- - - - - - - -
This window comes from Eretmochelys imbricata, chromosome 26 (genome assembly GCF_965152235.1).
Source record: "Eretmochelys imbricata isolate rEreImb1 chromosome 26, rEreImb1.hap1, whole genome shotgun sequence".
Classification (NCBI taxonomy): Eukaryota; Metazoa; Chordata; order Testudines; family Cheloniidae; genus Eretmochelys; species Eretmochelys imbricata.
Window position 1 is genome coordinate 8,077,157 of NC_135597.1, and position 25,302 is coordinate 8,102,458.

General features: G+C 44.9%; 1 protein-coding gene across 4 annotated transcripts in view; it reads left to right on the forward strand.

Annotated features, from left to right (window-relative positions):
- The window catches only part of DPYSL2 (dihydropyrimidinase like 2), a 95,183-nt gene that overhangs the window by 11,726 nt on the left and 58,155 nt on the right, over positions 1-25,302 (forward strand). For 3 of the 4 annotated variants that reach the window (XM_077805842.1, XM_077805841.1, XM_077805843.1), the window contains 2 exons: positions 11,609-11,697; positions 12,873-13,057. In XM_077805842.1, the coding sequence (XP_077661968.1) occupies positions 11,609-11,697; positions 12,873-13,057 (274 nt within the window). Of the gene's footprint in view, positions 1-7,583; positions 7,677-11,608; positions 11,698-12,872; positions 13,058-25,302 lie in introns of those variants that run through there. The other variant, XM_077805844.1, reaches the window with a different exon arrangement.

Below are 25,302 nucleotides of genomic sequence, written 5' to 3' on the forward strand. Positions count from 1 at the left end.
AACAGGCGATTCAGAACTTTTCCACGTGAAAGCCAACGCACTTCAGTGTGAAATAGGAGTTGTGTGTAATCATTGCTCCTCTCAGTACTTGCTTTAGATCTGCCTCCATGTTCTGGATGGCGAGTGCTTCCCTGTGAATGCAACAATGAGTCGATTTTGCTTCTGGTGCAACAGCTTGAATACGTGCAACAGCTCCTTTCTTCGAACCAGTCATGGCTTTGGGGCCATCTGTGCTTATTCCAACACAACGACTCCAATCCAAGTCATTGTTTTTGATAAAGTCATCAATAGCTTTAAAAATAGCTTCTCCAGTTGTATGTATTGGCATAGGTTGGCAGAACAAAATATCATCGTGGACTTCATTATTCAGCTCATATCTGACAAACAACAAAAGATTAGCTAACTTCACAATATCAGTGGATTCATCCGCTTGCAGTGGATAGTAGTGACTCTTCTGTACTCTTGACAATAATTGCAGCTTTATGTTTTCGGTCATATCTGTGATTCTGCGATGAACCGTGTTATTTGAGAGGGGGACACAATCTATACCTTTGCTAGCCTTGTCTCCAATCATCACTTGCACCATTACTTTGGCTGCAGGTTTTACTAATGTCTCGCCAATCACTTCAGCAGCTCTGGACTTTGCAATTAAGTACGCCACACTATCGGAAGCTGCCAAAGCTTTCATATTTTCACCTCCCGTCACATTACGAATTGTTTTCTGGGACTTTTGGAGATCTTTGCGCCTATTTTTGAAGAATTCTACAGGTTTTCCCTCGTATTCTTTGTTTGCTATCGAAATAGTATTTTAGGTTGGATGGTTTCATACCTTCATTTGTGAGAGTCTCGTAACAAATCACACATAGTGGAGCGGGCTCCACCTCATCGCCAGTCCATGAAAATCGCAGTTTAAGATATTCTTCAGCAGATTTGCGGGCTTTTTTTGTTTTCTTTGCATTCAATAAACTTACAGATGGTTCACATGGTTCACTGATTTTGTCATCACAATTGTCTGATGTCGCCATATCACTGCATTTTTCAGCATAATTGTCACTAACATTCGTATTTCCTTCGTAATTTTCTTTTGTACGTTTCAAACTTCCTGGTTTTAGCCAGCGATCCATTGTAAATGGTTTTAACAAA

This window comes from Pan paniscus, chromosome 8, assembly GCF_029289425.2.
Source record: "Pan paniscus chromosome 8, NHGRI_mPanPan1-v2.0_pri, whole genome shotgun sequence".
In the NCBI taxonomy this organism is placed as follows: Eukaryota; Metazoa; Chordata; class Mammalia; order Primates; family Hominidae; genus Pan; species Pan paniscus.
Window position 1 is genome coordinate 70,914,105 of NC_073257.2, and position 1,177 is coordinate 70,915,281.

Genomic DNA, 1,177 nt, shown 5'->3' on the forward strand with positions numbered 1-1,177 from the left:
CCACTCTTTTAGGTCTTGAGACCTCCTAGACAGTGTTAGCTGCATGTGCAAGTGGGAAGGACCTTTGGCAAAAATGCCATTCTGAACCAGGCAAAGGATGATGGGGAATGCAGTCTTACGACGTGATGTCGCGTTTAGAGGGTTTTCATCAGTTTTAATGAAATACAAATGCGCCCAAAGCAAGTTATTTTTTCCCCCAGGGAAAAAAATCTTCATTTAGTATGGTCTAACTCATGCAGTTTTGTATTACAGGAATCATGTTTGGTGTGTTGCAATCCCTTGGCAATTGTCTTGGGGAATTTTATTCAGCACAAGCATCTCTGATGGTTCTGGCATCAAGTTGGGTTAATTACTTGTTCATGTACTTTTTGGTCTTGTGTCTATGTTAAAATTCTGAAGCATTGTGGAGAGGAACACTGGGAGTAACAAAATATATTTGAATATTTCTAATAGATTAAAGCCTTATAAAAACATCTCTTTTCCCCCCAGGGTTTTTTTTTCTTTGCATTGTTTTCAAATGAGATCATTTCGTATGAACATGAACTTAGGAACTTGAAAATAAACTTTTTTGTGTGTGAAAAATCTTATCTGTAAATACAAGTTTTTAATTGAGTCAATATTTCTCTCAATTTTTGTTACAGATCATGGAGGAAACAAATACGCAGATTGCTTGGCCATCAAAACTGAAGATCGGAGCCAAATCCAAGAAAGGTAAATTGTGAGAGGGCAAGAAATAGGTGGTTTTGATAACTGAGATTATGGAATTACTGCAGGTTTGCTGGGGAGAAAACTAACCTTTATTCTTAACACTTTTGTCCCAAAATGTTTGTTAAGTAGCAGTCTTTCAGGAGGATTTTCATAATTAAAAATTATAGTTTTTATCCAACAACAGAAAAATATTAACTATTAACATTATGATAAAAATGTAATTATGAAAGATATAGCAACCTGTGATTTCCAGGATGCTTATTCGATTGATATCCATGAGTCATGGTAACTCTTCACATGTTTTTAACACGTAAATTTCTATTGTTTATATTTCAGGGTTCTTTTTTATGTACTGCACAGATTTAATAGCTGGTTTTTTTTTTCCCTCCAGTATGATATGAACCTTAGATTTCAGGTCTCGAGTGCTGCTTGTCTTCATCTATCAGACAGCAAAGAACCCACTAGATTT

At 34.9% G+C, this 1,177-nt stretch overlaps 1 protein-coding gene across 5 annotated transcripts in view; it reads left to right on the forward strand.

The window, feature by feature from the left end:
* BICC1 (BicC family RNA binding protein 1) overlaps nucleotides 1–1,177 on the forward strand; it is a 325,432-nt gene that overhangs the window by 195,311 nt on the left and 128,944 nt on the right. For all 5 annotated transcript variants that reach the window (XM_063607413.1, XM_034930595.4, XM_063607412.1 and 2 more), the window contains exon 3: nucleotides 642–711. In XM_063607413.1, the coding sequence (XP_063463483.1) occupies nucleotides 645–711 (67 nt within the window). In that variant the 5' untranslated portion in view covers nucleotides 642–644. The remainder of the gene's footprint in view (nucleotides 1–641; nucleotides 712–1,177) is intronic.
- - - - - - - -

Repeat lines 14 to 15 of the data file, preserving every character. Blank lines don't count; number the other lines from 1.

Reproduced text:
Genomic DNA, 1,177 nt, shown 5'->3' on the forward strand with positions numbered 1-1,177 from the left:
CCACTCTTTTAGGTCTTGAGACCTCCTAGACAGTGTTAGCTGCATGTGCAAGTGGGAAGGACCTTTGGCAAAAATGCCATTCTGAACCAGGCAAAGGATGATGGGGAATGCAGTCTTACGACGTGATGTCGCGTTTAGAGGGTTTTCATCAGTTTTAATGAAATACAAATGCGCCCAAAGCAAGTTATTTTTTCCCCCAGGGAAAAAAATCTTCATTTAGTATGGTCTAACTCATGCAGTTTTGTATTACAGGAATCATGTTTGGTGTGTTGCAATCCCTTGGCAATTGTCTTGGGGAATTTTATTCAGCACAAGCATCTCTGATGGTTCTGGCATCAAGTTGGGTTAATTACTTGTTCATGTACTTTTTGGTCTTGTGTCTATGTTAAAATTCTGAAGCATTGTGGAGAGGAACACTGGGAGTAACAAAATATATTTGAATATTTCTAATAGATTAAAGCCTTATAAAAACATCTCTTTTCCCCCCAGGGTTTTTTTTTCTTTGCATTGTTTTCAAATGAGATCATTTCGTATGAACATGAACTTAGGAACTTGAAAATAAACTTTTTTGTGTGTGAAAAATCTTATCTGTAAATACAAGTTTTTAATTGAGTCAATATTTCTCTCAATTTTTGTTACAGATCATGGAGGAAACAAATACGCAGATTGCTTGGCCATCAAAACTGAAGATCGGAGCCAAATCCAAGAAAGGTAAATTGTGAGAGGGCAAGAAATAGGTGGTTTTGATAACTGAGATTATGGAATTACTGCAGGTTTGCTGGGGAGAAAACTAACCTTTATTCTTAACACTTTTGTCCCAAAATGTTTGTTAAGTAGCAGTCTTTCAGGAGGATTTTCATAATTAAAAATTATAGTTTTTATCCAACAACAGAAAAATATTAACTATTAACATTATGATAAAAATGTAATTATGAAAGATATAGCAACCTGTGATTTCCAGGATGCTTATTCGATTGATATCCATGAGTCATGGTAACTCTTCACATGTTTTTAACACGTAAATTTCTATTGTTTATATTTCAGGGTTCTTTTTTATGTACTGCACAGATTTAATAGCTGGTTTTTTTTTTCCCTCCAGTATGATATGAACCTTAGATTTCAGGTCTCGAGTGCTGCTTGTCTTCATCTATCAGACAGCAAAGAACCCACTAGATTT